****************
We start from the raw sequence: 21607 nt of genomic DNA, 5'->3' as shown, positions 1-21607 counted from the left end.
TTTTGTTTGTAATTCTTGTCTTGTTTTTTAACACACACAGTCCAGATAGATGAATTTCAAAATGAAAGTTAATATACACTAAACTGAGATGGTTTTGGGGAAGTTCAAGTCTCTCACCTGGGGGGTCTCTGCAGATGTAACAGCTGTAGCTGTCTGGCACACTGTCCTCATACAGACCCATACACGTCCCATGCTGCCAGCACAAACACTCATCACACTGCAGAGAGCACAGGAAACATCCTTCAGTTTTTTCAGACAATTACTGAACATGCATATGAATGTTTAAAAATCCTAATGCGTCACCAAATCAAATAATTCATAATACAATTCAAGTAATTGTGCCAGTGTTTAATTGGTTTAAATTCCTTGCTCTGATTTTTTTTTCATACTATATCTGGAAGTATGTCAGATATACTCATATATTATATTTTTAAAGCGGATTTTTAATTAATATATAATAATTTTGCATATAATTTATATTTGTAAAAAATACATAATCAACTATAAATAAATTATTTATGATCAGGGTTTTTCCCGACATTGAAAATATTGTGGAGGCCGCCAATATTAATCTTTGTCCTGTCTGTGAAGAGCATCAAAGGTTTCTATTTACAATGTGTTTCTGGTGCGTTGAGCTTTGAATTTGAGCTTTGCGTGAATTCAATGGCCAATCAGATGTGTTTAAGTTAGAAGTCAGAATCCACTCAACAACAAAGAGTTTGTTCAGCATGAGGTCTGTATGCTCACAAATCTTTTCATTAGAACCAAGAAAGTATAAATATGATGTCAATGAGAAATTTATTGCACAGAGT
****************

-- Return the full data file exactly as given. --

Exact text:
We start from the raw sequence: 21607 nt of genomic DNA, 5'->3' as shown, positions 1-21607 counted from the left end.
TTTTGTTTGTAATTCTTGTCTTGTTTTTTAACACACACAGTCCAGATAGATGAATTTCAAAATGAAAGTTAATATACACTAAACTGAGATGGTTTTGGGGAAGTTCAAGTCTCTCACCTGGGGGGTCTCTGCAGATGTAACAGCTGTAGCTGTCTGGCACACTGTCCTCATACAGACCCATACACGTCCCATGCTGCCAGCACAAACACTCATCACACTGCAGAGAGCACAGGAAACATCCTTCAGTTTTTTCAGACAATTACTGAACATGCATATGAATGTTTAAAAATCCTAATGCGTCACCAAATCAAATAATTCATAATACAATTCAAGTAATTGTGCCAGTGTTTAATTGGTTTAAATTCCTTGCTCTGATTTTTTTTTCATACTATATCTGGAAGTATGTCAGATATACTCATATATTATATTTTTAAAGCGGATTTTTAATTAATATATAATAATTTTGCATATAATTTATATTTGTAAAAAATACATAATCAACTATAAATAAATTATTTATGATCAGGGTTTTTCCCGACATTGAAAATATTGTGGAGGCCGCCAATATTAATCTTTGTCCTGTCTGTGAAGAGCATCAAAGGTTTCTATTTACAATGTGTTTCTGGTGCGTTGAGCTTTGAATTTGAGCTTTGCGTGAATTCAATGGCCAATCAGATGTGTTTAAGTTAGAAGTCAGAATCCACTCAACAACAAAGAGTTTGTTCAGCATGAGGTCTGTATGCTCACAAATCTTTTCATTAGAACCAAGAAAGTATAAATATGATGTCAATGAGAAATTTATTGCACAGAGT